You can listen using the player above, download this episode directly, or subscribe on Google Podcasts, on Apple Podcasts, or via the RSS feed at https://futilitycloset.libsyn.com/rss.

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Many thanks to Doug Ross for the music in this episode.

If you have any questions or comments you can reach us at podcast@futilitycloset.com. Thanks for listening!

“Map of the Road to Hell!!”

https://www.loc.gov/item/2013585074/

This is literally the first thing you find if you search the Library of Congress for “map of the road”. I.N. Barrillon drew it in 1858. “Reader! how far have you travelled on this dreadful road? Examine thyself! Turn ye turn ye for why will you die!!”

You can’t make out all the details here (the library has some beautiful larger scans), but it’s amazing what will land you in trouble. The major rivers in Hell are Gambling River, Drunkenness River, and Perdition River, but the tributaries include Chess Creek, Backgammon Branch, Lottery Creek, Egg Nog Creek, Cider Branch, and Lemonade Branch.

In his 1973 Atlas of Fantasy, J.B. Post writes, “The quickest way to the Great Lake of Fire and Brimstone is by the Suicide Rail Road and the Duelist’s Rail Road. One can meander along the road but shortcuts are provided for liars, drunkards, gamblers, and perjurors. All, however, finally go ‘blip’ into the Great Lake.”

“Not shown is the road to Heaven called ‘the Path of Ennui.'”

Reflection

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“All comfort must be based on discomfort. Man chooses when he wishes to be most joyful the very moment when the whole material universe is most sad.” — G.K. Chesterton, introduction to Dickens’ Christmas Books, 1907

The Camden Bench

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Image: Wikimedia Commons

The London borough of Camden enshrined disapproval in 2012 with a concrete bench designed to deter sleeping, skateboarding, drug dealing, graffiti, and theft. Its surface discourages any activity but sitting, it contains no crevices or hiding places, its surface repels paint, and it weighs two tons.

The result has been called a “masterpiece of unpleasant design,” a “perfect anti-object” “defined far more by what it is not than what it is,” and an example of “hostile architecture” oppressive to the homeless. The designers, Factory Furniture, responded by saying, “Homelessness should never be tolerated in any society and if we start designing in to accommodate homeless then we have totally failed as a society. Close proximity to homelessness unfortunately makes us uncomfortable so perhaps it is good that we feel that and recognise homelessness as a problem rather than design to accommodate it.”

Whether it discourages skateboarders is debatable.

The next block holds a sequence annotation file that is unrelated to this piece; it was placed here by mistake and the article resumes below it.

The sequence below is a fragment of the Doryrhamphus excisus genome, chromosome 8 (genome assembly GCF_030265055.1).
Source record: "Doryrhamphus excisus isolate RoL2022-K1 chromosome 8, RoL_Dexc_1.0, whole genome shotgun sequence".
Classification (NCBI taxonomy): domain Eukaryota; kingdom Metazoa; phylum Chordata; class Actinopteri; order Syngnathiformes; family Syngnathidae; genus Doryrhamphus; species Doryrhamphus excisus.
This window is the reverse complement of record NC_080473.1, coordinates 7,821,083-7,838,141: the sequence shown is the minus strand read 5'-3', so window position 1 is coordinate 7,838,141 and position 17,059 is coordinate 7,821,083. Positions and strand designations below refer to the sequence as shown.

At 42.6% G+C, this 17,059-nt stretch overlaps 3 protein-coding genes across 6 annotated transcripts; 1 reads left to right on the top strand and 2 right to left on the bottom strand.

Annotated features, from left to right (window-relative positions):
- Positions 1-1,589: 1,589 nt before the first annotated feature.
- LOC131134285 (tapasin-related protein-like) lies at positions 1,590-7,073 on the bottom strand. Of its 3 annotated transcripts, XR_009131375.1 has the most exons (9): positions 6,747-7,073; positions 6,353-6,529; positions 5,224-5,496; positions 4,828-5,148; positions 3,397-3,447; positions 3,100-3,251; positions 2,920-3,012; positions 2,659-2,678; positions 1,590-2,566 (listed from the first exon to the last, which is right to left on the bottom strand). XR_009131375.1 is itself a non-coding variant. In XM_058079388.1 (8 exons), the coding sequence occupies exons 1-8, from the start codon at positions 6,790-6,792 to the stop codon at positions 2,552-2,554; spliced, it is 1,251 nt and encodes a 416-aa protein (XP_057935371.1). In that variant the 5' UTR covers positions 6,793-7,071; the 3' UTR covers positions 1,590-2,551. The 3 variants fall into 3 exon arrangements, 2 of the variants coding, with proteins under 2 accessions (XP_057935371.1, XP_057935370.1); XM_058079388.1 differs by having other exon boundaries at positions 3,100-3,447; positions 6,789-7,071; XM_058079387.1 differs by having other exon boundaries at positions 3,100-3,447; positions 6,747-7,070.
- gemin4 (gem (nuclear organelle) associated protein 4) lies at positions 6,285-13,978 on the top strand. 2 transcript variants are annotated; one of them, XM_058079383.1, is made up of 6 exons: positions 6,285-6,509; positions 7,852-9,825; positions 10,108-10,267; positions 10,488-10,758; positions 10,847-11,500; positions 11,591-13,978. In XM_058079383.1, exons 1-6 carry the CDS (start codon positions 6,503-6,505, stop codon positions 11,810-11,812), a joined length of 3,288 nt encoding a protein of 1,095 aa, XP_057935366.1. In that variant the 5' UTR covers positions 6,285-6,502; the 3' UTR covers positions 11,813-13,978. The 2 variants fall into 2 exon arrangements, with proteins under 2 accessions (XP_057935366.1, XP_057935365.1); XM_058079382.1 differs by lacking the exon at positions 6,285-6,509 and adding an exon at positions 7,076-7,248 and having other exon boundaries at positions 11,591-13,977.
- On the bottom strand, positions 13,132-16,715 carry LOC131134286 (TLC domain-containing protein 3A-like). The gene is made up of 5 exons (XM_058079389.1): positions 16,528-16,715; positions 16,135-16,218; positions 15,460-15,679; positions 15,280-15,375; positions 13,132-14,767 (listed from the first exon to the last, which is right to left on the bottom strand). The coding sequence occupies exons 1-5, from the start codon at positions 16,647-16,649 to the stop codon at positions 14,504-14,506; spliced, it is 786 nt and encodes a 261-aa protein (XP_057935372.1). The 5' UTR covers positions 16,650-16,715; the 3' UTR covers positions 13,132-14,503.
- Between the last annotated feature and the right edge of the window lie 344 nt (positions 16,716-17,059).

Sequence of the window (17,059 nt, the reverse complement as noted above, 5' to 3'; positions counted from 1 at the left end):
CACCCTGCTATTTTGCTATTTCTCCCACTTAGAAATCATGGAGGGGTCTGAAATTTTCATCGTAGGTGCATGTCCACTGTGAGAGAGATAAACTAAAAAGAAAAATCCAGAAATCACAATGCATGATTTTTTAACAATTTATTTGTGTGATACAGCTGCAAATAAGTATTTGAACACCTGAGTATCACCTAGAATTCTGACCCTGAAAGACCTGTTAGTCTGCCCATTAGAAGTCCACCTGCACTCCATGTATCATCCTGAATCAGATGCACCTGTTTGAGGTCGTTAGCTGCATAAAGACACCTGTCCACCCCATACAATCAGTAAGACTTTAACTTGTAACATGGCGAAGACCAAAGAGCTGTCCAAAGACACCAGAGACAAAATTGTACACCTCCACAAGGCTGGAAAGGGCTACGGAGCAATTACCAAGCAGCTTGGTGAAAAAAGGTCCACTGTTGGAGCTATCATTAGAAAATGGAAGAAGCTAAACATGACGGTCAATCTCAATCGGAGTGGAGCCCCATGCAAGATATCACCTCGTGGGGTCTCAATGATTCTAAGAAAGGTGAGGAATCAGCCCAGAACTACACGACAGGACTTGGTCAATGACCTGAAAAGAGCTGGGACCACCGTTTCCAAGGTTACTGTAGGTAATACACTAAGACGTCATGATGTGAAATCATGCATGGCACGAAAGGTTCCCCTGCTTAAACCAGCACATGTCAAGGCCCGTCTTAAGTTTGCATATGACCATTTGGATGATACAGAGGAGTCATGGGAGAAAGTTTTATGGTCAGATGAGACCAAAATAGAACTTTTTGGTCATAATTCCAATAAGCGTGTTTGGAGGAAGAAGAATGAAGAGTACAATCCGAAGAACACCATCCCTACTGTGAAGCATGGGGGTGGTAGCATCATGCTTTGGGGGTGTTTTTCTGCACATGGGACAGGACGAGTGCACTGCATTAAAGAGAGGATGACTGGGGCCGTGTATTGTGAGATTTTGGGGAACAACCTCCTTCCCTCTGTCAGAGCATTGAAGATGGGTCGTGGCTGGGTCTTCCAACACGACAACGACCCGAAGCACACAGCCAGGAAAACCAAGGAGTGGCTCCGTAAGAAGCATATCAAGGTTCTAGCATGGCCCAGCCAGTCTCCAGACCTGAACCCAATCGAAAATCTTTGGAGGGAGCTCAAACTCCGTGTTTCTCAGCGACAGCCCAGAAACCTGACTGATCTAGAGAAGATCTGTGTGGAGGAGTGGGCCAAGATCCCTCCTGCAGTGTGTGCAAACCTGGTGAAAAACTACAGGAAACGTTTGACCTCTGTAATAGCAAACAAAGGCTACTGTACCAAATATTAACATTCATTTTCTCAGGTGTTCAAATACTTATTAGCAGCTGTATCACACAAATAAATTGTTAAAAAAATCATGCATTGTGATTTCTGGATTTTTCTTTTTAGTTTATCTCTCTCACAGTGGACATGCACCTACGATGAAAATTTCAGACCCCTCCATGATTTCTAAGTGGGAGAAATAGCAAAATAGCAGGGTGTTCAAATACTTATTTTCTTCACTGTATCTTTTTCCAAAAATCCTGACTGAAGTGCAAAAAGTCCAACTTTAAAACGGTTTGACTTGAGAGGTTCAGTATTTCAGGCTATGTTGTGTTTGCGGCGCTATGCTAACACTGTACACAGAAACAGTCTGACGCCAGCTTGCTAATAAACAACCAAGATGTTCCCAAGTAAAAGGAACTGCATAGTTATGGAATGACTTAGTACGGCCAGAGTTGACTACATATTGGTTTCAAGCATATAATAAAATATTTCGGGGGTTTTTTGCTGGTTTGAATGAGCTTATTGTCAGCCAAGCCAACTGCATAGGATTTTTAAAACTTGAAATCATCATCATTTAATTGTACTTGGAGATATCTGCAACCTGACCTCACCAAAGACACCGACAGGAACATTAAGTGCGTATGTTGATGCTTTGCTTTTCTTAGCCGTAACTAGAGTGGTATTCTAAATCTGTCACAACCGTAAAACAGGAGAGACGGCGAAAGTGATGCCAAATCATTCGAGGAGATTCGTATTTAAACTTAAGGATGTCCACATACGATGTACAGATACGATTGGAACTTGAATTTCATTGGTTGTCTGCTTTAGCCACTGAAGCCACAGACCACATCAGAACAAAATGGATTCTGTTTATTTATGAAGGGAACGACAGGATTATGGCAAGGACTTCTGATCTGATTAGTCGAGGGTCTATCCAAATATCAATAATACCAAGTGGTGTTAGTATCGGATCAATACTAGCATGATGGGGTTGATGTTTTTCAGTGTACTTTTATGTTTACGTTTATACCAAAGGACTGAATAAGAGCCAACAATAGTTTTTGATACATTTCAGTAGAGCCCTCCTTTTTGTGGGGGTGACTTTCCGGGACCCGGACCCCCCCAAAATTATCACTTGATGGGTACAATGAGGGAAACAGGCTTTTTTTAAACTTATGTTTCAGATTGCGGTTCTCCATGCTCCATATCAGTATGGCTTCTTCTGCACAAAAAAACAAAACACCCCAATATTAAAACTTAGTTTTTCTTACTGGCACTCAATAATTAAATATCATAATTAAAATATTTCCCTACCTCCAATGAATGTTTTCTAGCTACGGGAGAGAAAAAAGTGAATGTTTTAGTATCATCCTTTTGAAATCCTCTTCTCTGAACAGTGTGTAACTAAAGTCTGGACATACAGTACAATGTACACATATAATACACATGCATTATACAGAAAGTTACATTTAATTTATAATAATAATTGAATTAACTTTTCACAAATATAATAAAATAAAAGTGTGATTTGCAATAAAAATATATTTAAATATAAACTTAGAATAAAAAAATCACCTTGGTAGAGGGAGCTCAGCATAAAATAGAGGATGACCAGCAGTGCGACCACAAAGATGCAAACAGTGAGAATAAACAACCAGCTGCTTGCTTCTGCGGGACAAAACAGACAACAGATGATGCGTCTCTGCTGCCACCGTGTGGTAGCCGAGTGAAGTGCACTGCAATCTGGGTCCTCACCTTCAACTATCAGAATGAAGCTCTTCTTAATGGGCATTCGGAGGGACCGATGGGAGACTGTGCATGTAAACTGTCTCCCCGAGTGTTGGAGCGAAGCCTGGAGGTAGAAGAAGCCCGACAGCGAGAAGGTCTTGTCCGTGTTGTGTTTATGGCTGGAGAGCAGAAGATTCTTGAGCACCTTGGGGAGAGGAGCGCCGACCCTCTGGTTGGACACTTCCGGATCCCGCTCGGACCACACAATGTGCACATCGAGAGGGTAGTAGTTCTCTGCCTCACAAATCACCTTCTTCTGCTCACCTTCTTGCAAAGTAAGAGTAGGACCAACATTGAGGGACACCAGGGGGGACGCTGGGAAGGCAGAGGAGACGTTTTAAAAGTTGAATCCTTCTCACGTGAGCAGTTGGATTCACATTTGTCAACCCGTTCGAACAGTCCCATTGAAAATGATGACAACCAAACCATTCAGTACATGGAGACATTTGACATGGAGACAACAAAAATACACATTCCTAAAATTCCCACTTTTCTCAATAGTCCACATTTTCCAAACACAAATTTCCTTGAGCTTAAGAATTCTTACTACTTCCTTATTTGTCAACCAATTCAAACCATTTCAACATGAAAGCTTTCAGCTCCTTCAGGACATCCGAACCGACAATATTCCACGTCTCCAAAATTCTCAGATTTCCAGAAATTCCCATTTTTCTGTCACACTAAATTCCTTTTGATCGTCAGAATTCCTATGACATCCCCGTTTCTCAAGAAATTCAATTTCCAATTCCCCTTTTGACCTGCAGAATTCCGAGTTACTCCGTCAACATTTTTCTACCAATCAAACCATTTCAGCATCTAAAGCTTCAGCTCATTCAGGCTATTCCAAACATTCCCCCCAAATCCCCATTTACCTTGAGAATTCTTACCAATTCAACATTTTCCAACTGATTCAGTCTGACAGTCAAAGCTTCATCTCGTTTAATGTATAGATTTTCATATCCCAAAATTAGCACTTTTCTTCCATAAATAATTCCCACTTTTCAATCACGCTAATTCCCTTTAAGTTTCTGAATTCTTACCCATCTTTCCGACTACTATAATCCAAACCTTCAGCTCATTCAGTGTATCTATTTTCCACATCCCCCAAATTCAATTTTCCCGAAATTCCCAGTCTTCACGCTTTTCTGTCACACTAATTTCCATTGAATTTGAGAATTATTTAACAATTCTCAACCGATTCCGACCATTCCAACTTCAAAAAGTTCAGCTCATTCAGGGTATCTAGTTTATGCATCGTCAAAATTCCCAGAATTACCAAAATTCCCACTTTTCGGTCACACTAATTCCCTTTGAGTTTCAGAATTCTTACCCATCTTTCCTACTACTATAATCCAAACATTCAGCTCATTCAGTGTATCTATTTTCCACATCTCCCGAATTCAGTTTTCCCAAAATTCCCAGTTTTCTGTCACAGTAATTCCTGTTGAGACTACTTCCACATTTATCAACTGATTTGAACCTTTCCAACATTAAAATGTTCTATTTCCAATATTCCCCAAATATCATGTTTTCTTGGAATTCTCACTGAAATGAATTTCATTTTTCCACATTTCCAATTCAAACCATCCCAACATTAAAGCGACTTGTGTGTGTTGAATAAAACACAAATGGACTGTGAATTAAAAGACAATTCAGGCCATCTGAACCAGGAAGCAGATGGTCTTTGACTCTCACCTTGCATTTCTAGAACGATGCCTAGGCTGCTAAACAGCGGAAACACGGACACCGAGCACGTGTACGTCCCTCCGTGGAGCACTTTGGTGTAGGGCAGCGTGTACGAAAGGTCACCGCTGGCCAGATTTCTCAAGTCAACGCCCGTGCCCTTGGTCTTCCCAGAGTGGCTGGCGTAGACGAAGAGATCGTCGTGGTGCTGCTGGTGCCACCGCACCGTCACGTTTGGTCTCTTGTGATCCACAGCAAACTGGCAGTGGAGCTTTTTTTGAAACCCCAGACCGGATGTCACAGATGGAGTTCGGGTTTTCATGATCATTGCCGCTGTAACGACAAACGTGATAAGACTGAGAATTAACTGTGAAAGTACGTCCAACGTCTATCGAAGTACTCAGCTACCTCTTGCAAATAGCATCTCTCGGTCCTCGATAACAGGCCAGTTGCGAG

Kindred Spirits

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Image: geograph

Cork, Ireland, displays a sculpture dedicated to the Choctaw Indian Nation. Moved by reports of the Great Hunger of 1845-1851, and recalling their own deprivation as they were removed from their ancestral lands, a group of Oklahoma Choctaw raised $170 in 1847 and forwarded it toward relief of the famine.

In 1995, Irish president Mary Robinson visited the Choctaw to thank them for supporting the Irish people, to whom they had no link but “a common humanity, a common sense of another people suffering.” In 1992 22 Irish men and women walked the 600-mile Trail of Tears, raising $1,000 for every dollar that the Choctaw had given in 1847, and passed the money on to relieve suffering in Somalia.

The Choctaw have donated to New York’s Firefighters Fund after the 2001 terrorist attacks; to Save the Children and the Red Cross in 2004 for tsunami relief; to Hurricane Katrina relief in 2005; to victims of the Haiti earthquake in 2018; and to people affected by hurricanes in Houston, Puerto Rico, and Florida. In 2008 the Choctaw Nation received the United States National Freedom Award for its efforts supporting the National Guard and Reserve and their families.

The Ben Franklin Effect

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In his autobiography, Benjamin Franklin describes mollifying a rival legislator in the Pennsylvania statehouse:

Having heard that he had in his library a certain very scarce and curious book, I wrote a note to him, expressing my desire of perusing that book, and requesting he would do me the favour of lending it to me for a few days. He sent it immediately, and I return’d it in about a week with another note, expressing strongly my sense of the favour. When we next met in the House, he spoke to me (which he had never done before), and with great civility; and he ever after manifested a readiness to serve me on all occasions, so that we became great friends, and our friendship continued to his death.

This seems to be a real psychological phenomenon — you can sometimes more reliably make a friend by asking a favor than by doing one, or, as Franklin put it, “He that has once done you a kindness will be more ready to do you another, than he whom you yourself have obliged.”